To continue, we just opened our Museum of Natural History. I love dinosaurs and I am very thrilled to know that there are 2 or 3 dinosaur exhibitsin Singapore now. However, looking at the dinosaurs, many people don’t realise that they were the most successful species that ever inhabited the world.They've been around for a 116 million years before they went extinct. They are so powerful and yet today we just see their remains, the remains of a bygone era. Hence this brings us to thisfirst big and powerful idea that it really doesn't matter how powerful, rich or smart you are, the whole idea is you got to be adaptable.

"Like the dinosaurs, it doesn’t matter how powerful, rich or smart you are, you need to be adaptable."

If you are not adaptable and the whole environment changes around you and you can’t change to thrive in it then you are not going to be very successful, just like the dinosaurs or not.

Now, look at Singapore, it’s sort of like a miracle sometimes to see economic development. We started off with low skilled manufacturing making T-shirt and toys.We later upgraded through education to go into making TVs, I think it was a point where Singapore was making something like80%of the hard drivesin the world andthat is amazing. Right now I don't even know whether there’s a single hard driveremain in Singapore, so we've moved on to other things like bio-tech, technology. People are like talking about drones and everything else. And what’s next in the next ten years? I mean who knows? It's so uncertain. Andit's not justa uncertainty that Singapore faces but everyone in the world.

Thus, rather than looking at this linear sort of progression which we areso used to over the last forty or fifty years. The future looks more like this, which is like a huge big bang explosion that things are going simultaneously all over the place. There will be wearable technology, drones, “8 eyes”, robotics; you have all these things getting to the phrase.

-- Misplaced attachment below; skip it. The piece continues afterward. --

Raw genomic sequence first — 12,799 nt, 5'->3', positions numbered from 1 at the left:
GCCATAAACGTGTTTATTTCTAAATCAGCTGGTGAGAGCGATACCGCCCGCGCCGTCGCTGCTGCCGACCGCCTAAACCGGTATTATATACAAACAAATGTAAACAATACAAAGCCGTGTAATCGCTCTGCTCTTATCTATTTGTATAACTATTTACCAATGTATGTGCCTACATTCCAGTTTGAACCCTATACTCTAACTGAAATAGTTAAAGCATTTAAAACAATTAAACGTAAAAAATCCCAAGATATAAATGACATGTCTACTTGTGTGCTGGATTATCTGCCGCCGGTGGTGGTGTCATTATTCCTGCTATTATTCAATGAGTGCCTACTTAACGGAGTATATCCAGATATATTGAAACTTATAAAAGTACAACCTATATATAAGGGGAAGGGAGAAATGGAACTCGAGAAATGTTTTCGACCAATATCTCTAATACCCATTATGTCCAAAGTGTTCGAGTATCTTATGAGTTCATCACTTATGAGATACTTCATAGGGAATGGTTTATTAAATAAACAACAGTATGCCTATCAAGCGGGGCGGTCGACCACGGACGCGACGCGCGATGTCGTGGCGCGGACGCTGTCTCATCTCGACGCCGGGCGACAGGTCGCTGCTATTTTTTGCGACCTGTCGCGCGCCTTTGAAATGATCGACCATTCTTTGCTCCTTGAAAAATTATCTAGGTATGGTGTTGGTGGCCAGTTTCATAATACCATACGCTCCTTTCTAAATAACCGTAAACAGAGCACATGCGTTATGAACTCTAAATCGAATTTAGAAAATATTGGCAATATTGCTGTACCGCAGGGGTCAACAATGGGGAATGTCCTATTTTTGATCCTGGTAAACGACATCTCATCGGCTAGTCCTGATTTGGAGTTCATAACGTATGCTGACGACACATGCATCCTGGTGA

There is a huge level of uncertainty, randomness almost to it and you try to understand it.

So next question is how you succeed both as a country or individual in this sort of uncertain environment. How do you plan a career? I think it's difficult, I meancan anyone even get a visible answer to that.

"Increasingly you have to look at different silos and connect them together to form solutions to problems"

Hence this leads me to this mission of ours. If you look at this chart, we are always be falling into one of these professional silos where we're in one of these professions like banking.A lot of what's happening in the world is actuallynow happening in between solutions.Problems are happening without any solution in one particular silo. Increasingly you have to look at different silos and connect themtogether to form solutions to problems. However, not only solutions to problems but new innovations, ideasand inspirationsbecause people connect between different fields and come out with things which are almost unpredictable. Hence this is one mission where I am trying to build” an “ideas” society in Singapore to facilitate people from different professions coming together to tackle challenges and to get inspirations for our future

I use this phrase for connecting the dots forward. There is this famous quote from Steve Jobs: “you can’t connect the dots looking forward; you can only connect them looking backwards.”

After Steve Jobs started doing calligraphy, he wanted computersto create beautiful front. If he didn't have thatappreciation of fonts, he would have never thought about replicating it when he went into computers. Thus, in a way, it’s hard sometimes to connect the dots forward because of uncertainty and sometimes you canconnect the dotsbackwards. I guess the truth is always somewhere in between, Maybe the idea is to not just think about I'm a doctor and then I'll be a surgeon andsomething else but take some time to actually explore the world outside your bubble. Because I think no matter whatwe're doing, It will be affected by the entire landscape and you cannot isolate yourself and say “I'm gonna be in this career and do that forever”.